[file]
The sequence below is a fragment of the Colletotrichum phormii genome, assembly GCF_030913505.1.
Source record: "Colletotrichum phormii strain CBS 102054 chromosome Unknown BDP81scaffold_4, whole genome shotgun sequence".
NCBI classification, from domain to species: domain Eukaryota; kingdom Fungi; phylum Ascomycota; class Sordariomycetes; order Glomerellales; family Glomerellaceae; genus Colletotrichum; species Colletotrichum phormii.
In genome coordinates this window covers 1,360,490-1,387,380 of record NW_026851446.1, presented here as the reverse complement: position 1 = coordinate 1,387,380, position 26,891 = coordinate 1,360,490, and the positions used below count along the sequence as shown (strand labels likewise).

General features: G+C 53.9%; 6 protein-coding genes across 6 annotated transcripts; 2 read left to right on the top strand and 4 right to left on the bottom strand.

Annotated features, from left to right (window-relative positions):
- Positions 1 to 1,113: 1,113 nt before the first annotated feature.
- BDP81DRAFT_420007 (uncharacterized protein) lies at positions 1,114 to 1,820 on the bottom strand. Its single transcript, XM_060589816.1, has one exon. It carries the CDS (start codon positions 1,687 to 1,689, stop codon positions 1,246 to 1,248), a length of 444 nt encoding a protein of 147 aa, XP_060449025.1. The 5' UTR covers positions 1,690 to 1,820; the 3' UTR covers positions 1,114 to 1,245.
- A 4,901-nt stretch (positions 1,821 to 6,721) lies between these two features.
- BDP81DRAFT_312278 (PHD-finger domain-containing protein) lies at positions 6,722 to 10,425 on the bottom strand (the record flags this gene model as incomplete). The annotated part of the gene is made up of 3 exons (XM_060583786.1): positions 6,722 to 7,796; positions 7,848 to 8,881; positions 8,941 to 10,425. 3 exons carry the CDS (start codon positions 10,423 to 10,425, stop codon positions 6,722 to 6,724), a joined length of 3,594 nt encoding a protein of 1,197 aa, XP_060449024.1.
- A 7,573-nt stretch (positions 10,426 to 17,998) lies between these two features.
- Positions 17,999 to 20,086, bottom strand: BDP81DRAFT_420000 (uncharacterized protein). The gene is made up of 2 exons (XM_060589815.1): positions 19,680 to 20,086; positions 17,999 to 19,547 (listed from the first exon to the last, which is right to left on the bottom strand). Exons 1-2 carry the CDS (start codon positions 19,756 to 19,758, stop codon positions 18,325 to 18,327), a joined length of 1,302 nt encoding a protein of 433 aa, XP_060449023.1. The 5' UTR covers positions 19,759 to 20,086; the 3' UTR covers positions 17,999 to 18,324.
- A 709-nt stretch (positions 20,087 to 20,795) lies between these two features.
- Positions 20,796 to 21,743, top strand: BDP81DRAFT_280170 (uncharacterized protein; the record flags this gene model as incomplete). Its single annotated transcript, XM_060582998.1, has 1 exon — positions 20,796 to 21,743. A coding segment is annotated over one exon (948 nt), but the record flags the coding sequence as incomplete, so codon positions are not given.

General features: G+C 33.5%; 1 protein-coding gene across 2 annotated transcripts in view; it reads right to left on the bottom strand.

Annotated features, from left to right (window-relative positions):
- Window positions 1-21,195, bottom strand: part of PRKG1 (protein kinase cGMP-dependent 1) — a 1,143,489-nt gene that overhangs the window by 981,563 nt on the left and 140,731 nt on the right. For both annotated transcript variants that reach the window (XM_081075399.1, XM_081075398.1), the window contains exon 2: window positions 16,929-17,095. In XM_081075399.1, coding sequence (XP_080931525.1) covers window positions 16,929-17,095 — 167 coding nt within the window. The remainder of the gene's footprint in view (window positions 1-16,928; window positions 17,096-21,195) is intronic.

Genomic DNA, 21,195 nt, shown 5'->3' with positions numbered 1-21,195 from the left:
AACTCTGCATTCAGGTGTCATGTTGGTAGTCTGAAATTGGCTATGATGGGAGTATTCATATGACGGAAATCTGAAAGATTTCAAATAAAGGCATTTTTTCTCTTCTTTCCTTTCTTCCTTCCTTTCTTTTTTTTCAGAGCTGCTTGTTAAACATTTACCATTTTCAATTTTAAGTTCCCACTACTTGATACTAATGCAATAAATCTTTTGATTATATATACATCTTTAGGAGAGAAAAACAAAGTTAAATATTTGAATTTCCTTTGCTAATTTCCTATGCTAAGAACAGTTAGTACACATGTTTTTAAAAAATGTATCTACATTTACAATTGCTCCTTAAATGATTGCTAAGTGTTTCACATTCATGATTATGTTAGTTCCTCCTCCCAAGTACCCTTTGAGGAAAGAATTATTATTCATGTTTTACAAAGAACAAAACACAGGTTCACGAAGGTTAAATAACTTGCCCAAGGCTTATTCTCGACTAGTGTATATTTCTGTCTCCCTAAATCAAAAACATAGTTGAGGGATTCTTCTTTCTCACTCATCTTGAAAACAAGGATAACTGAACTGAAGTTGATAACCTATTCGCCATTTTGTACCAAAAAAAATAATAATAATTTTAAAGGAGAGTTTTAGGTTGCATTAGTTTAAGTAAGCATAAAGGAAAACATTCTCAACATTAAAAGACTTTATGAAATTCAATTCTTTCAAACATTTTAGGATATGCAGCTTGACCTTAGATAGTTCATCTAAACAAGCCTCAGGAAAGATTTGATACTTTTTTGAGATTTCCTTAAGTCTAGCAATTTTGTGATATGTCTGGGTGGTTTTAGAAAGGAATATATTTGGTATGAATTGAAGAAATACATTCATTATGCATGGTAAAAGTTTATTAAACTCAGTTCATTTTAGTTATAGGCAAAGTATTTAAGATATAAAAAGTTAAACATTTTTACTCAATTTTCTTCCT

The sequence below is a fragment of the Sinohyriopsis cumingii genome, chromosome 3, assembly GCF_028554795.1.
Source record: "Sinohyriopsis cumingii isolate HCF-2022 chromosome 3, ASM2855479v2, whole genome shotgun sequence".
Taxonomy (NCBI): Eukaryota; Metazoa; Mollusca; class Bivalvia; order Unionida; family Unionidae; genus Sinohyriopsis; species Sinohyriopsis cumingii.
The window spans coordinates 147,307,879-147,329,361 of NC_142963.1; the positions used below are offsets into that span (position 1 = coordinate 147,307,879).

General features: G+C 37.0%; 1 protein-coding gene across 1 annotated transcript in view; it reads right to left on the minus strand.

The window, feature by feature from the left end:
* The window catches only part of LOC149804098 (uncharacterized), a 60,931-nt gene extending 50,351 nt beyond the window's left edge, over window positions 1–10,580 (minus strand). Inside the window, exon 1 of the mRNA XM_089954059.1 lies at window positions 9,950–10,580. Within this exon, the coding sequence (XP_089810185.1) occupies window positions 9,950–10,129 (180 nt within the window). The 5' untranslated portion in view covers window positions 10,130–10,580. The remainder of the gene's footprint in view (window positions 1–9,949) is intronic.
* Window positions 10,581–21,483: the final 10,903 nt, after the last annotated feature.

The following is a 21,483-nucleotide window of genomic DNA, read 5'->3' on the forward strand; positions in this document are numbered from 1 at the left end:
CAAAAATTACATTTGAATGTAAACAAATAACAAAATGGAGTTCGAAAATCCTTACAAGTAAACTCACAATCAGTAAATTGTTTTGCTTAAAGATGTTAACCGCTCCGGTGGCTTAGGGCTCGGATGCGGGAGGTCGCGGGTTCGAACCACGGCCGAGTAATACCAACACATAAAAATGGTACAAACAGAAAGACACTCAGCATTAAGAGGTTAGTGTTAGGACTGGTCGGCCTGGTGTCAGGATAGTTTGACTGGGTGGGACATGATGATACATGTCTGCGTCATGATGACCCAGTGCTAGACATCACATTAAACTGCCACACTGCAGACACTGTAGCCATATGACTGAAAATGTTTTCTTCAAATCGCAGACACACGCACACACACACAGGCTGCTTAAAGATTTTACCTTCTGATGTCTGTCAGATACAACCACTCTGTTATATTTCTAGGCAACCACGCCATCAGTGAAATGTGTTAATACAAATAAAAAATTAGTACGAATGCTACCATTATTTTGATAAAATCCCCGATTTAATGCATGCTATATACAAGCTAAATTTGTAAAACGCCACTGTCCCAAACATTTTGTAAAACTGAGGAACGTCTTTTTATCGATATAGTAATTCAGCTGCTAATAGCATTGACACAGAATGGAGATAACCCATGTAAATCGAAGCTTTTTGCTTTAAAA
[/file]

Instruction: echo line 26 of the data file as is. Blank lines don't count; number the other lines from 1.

* The window catches only part of LOC149804098 (uncharacterized), a 60,931-nt gene extending 50,351 nt beyond the window's left edge, over window positions 1–10,580 (minus strand). Inside the window, exon 1 of the mRNA XM_089954059.1 lies at window positions 9,950–10,580. Within this exon, the coding sequence (XP_089810185.1) occupies window positions 9,950–10,129 (180 nt within the window). The 5' untranslated portion in view covers window positions 10,130–10,580. The remainder of the gene's footprint in view (window positions 1–9,949) is intronic.